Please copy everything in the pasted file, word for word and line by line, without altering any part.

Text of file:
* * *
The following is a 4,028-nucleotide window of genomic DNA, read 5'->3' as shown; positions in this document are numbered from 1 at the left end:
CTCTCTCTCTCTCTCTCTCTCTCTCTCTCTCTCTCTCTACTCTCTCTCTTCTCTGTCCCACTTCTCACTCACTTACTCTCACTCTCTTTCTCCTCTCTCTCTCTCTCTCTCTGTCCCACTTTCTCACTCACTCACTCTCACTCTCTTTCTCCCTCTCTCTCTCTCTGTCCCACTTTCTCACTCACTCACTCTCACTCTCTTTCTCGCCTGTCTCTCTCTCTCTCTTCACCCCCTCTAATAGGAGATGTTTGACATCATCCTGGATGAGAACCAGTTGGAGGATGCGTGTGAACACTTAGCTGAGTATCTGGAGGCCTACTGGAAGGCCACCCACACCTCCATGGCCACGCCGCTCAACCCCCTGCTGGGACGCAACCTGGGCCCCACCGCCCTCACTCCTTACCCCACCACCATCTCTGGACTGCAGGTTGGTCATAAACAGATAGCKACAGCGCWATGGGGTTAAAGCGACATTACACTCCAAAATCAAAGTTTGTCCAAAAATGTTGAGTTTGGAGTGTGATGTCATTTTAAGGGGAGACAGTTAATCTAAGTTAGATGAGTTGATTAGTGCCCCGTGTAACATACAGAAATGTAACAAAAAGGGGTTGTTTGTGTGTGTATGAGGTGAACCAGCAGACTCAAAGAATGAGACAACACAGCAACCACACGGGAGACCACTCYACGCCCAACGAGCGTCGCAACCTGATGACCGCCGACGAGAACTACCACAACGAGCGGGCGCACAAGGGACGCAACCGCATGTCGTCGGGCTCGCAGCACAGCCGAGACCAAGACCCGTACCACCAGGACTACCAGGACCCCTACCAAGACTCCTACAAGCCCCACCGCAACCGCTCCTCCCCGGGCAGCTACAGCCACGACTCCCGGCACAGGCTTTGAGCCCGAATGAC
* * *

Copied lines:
The following is a 4,028-nucleotide window of genomic DNA, read 5'->3' as shown; positions in this document are numbered from 1 at the left end:
CTCTCTCTCTCTCTCTCTCTCTCTCTCTCTCTCTCTCTACTCTCTCTCTTCTCTGTCCCACTTCTCACTCACTTACTCTCACTCTCTTTCTCCTCTCTCTCTCTCTCTCTCTGTCCCACTTTCTCACTCACTCACTCTCACTCTCTTTCTCCCTCTCTCTCTCTCTGTCCCACTTTCTCACTCACTCACTCTCACTCTCTTTCTCGCCTGTCTCTCTCTCTCTCTTCACCCCCTCTAATAGGAGATGTTTGACATCATCCTGGATGAGAACCAGTTGGAGGATGCGTGTGAACACTTAGCTGAGTATCTGGAGGCCTACTGGAAGGCCACCCACACCTCCATGGCCACGCCGCTCAACCCCCTGCTGGGACGCAACCTGGGCCCCACCGCCCTCACTCCTTACCCCACCACCATCTCTGGACTGCAGGTTGGTCATAAACAGATAGCKACAGCGCWATGGGGTTAAAGCGACATTACACTCCAAAATCAAAGTTTGTCCAAAAATGTTGAGTTTGGAGTGTGATGTCATTTTAAGGGGAGACAGTTAATCTAAGTTAGATGAGTTGATTAGTGCCCCGTGTAACATACAGAAATGTAACAAAAAGGGGTTGTTTGTGTGTGTATGAGGTGAACCAGCAGACTCAAAGAATGAGACAACACAGCAACCACACGGGAGACCACTCYACGCCCAACGAGCGTCGCAACCTGATGACCGCCGACGAGAACTACCACAACGAGCGGGCGCACAAGGGACGCAACCGCATGTCGTCGGGCTCGCAGCACAGCCGAGACCAAGACCCGTACCACCAGGACTACCAGGACCCCTACCAAGACTCCTACAAGCCCCACCGCAACCGCTCCTCCCCGGGCAGCTACAGCCACGACTCCCGGCACAGGCTTTGAGCCCGAATGAC